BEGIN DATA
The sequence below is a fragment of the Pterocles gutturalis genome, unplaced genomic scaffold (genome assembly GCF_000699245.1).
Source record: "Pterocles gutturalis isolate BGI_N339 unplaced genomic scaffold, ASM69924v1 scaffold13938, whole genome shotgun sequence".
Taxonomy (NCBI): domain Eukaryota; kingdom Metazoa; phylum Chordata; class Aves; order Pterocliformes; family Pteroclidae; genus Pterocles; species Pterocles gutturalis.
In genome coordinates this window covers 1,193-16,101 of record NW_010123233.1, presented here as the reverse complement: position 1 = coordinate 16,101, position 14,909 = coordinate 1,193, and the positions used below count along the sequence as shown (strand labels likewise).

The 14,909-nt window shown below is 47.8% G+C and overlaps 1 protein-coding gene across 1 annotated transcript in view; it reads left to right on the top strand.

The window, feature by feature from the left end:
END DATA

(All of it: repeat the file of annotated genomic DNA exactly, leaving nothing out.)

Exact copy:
The sequence below is a fragment of the Pterocles gutturalis genome, unplaced genomic scaffold (genome assembly GCF_000699245.1).
Source record: "Pterocles gutturalis isolate BGI_N339 unplaced genomic scaffold, ASM69924v1 scaffold13938, whole genome shotgun sequence".
Taxonomy (NCBI): domain Eukaryota; kingdom Metazoa; phylum Chordata; class Aves; order Pterocliformes; family Pteroclidae; genus Pterocles; species Pterocles gutturalis.
In genome coordinates this window covers 1,193-16,101 of record NW_010123233.1, presented here as the reverse complement: position 1 = coordinate 16,101, position 14,909 = coordinate 1,193, and the positions used below count along the sequence as shown (strand labels likewise).

The 14,909-nt window shown below is 47.8% G+C and overlaps 1 protein-coding gene across 1 annotated transcript in view; it reads left to right on the top strand.

The window, feature by feature from the left end: